Nearly frozen bolts

Submitted: Wednesday, Dec 14, 2016 at 13:41
ThreadID: 133937 Views:3388 Replies:10 FollowUps:9
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They're coated with strong Loctite and are close to defeating me. Four of them with Torx heads.

I've done the obvious, of heating the heads as best I can. First with a 30w electronics soldering iron - no hope - then with a heavy gas powered iron - maybe better. It's a long thread and socket so there's plenty of heat sink.

The best seems to be to work the bolt back and forwards a fraction of a turn at a time. I've been spraying RP7 into the open back ends. But it's easy to twist the key out of the socket and the result is ugly. It's become a race between trash and extract.

Any ideas? Any kind of solvent around for thread locker?
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Reply By: Member - KeithB - Wednesday, Dec 14, 2016 at 14:02

Wednesday, Dec 14, 2016 at 14:02
From the Loctite website:

No solvent will wick into the joint to break the threadlocker down. This is either hand tool removable at room temperature or if not, it requires high temperatures of 450-600°F to separate parts. The products are thermoset plastics in the cured state that soften at higher temperatures. Thus, you need to disassemble while at the higher softening point temperature. Do not let this cool down first. Otherwise, it will resoldify. Solvents like methyl ethyl keytone and methylene chloride can be used for clean-up of residue only after disassembly.
AnswerID: 606684

Follow Up By: RMD - Wednesday, Dec 14, 2016 at 14:42

Wednesday, Dec 14, 2016 at 14:42
I agree. A lot more heat quantity is required so the bolts actually gets hot. A soldering iron will only luke warm it no matter what the wattage of the iron. A small gas point flame may provide enough heat to soften and permit easier removal.
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FollowupID: 876406

Reply By: TomH - Wednesday, Dec 14, 2016 at 15:42

Wednesday, Dec 14, 2016 at 15:42
I could well be wrong but when we had to get a number of bolts like that out we heated the nuts with oxy and hammered them from both sides to spread them and then the bolts came out Wouldnt heating the bolts make them bigger and therefore harder to get out.

Our ones were 75mm long hardest possible stainless steel through timber and steel sheet and some of the heads were eaten by acid and hard to get a spanner on them. Was a fun job 50ft off the ground LOL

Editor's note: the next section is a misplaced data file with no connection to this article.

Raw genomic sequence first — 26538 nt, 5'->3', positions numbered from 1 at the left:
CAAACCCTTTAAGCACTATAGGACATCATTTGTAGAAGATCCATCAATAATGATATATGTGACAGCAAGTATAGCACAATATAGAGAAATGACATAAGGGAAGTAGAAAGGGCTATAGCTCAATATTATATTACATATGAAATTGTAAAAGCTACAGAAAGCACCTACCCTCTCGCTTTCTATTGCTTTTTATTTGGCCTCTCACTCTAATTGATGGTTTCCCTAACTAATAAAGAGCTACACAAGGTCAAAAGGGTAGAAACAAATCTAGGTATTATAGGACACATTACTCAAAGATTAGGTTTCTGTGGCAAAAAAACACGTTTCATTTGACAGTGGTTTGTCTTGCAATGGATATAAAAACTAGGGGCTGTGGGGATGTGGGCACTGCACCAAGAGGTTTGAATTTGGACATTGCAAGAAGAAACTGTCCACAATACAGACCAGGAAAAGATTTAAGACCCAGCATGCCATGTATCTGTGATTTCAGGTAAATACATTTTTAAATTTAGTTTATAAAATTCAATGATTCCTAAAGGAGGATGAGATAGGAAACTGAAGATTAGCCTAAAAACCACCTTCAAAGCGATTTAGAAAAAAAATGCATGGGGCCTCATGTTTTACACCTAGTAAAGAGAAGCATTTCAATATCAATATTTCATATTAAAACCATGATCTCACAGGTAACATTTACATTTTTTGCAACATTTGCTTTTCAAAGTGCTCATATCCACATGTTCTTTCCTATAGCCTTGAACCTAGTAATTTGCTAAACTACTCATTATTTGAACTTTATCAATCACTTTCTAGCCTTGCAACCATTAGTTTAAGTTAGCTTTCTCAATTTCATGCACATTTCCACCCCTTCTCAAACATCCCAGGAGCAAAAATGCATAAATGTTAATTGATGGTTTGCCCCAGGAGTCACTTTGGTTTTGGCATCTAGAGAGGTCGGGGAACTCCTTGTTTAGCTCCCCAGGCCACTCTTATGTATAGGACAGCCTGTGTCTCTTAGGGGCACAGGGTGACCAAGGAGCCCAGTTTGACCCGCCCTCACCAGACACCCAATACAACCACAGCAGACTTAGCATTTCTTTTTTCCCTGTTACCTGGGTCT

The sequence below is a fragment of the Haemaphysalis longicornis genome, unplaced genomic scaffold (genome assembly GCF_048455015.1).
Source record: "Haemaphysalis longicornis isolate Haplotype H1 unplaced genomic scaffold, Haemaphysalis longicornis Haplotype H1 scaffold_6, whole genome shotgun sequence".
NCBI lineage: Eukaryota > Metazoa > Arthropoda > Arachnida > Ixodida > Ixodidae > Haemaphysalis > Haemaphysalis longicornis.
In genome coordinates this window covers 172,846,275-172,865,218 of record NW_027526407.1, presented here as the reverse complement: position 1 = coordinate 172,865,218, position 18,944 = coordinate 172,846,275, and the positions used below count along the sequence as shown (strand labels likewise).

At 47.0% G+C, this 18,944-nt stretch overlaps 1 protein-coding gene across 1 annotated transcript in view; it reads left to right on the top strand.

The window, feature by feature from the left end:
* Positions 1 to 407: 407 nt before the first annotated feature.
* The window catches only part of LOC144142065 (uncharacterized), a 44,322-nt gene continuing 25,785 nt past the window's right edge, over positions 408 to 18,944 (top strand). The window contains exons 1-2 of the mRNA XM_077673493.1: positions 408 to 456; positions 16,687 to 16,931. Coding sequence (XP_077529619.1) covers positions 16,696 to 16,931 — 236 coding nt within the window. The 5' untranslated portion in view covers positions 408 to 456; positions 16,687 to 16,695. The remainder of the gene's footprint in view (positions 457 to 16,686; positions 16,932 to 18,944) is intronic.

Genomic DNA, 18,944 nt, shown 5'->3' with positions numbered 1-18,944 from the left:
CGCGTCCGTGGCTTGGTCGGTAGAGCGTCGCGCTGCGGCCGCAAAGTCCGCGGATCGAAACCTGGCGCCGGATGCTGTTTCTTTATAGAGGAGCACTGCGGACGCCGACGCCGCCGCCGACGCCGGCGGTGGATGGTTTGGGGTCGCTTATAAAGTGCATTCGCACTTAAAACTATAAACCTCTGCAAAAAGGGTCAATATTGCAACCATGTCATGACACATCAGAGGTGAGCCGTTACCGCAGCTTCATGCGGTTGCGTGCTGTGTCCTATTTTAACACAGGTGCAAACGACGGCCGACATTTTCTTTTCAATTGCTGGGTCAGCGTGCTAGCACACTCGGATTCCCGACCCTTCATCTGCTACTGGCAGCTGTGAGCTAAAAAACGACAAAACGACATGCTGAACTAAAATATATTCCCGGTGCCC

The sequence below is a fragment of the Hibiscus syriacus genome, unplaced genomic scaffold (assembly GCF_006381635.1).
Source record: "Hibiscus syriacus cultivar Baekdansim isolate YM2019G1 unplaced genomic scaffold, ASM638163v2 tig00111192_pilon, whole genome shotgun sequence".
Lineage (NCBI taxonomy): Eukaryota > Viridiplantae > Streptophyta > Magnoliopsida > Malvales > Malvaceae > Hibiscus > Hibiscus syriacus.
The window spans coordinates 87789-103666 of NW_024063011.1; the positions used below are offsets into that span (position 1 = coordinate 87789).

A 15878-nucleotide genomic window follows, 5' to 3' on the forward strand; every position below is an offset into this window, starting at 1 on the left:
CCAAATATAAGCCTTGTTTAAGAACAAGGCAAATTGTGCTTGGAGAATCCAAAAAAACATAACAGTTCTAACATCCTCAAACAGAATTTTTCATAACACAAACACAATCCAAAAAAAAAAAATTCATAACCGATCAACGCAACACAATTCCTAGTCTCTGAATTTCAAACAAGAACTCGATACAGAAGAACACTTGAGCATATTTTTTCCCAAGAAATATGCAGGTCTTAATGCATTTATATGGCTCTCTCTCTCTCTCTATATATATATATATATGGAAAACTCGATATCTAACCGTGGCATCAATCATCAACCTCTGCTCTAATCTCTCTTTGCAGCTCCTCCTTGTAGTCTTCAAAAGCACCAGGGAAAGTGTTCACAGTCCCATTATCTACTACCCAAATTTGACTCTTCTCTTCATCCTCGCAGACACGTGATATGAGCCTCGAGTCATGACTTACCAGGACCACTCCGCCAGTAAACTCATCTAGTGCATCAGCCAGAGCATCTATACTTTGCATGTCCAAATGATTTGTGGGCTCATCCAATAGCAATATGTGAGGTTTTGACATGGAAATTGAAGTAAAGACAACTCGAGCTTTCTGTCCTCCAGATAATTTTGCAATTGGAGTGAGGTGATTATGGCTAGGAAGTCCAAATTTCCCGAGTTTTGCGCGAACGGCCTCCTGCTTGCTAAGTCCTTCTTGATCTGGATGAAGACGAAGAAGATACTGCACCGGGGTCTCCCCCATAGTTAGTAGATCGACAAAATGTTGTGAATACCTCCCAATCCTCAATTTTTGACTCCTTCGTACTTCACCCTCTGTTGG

AnswerID: 606690

Follow Up By: Sigmund - Wednesday, Dec 14, 2016 at 15:57

Wednesday, Dec 14, 2016 at 15:57
I could probably bring an impact driver to bear but I think the problem is now broken Loctite clogging the threads. Luckily at ground level.
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FollowupID: 876411

Reply By: steved58 - Wednesday, Dec 14, 2016 at 16:31

Wednesday, Dec 14, 2016 at 16:31
More heat needed use loctite all the time need to get it dull red
Steve
AnswerID: 606691

Reply By: Hoyks - Wednesday, Dec 14, 2016 at 17:31

Wednesday, Dec 14, 2016 at 17:31
as said above, more heat.
I use a mini butane blow torch. They are reasonable on the gas consumption and put the heat where you want it. If you can, try and get the heat at the thread end.

https://www.jaycar.com.au/piezo-ignition-micro-torch/p/TS1660

What sort of loctite did you assemble it with, as they have varying temperatures that they let go at. It might be worth your while re-assembling it with a lower grade product to allow for disassembly in the future.
http://www.wdarc.org/Loctite%20Guide.pdf

If you have no luck, then Snap-on Multi Spline Extractors are the go. Drill the head 1/4" deep and tap in the extractor, while applying torque with a 1/2" spanner. They will kill the bolt, but they will get it out. We use them to extract screws that are almost welded into the hole.
AnswerID: 606692

Follow Up By: Sigmund - Wednesday, Dec 14, 2016 at 17:46

Wednesday, Dec 14, 2016 at 17:46
Thanks guys.

Naked flame isn't an option because of surrounding paint and components.

Have noted the extractor and will return to the fray tomorrow.
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FollowupID: 876416

Follow Up By: Member - Russler - Wednesday, Dec 14, 2016 at 18:25

Wednesday, Dec 14, 2016 at 18:25
Could you place a few pieces of fibro cement around the work site in order to protect the paint and components?
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FollowupID: 876417

Reply By: Neil & Pauline - Wednesday, Dec 14, 2016 at 17:58

Wednesday, Dec 14, 2016 at 17:58
You can get a nut splitter. It has a screw thread and pushes a chisle type thing into side of nut. This way the bolt is not damaged. If you can't use high heat probably only option is the splitter. Will find them at the Big Green place or any reasonable tool store.

Neil
AnswerID: 606695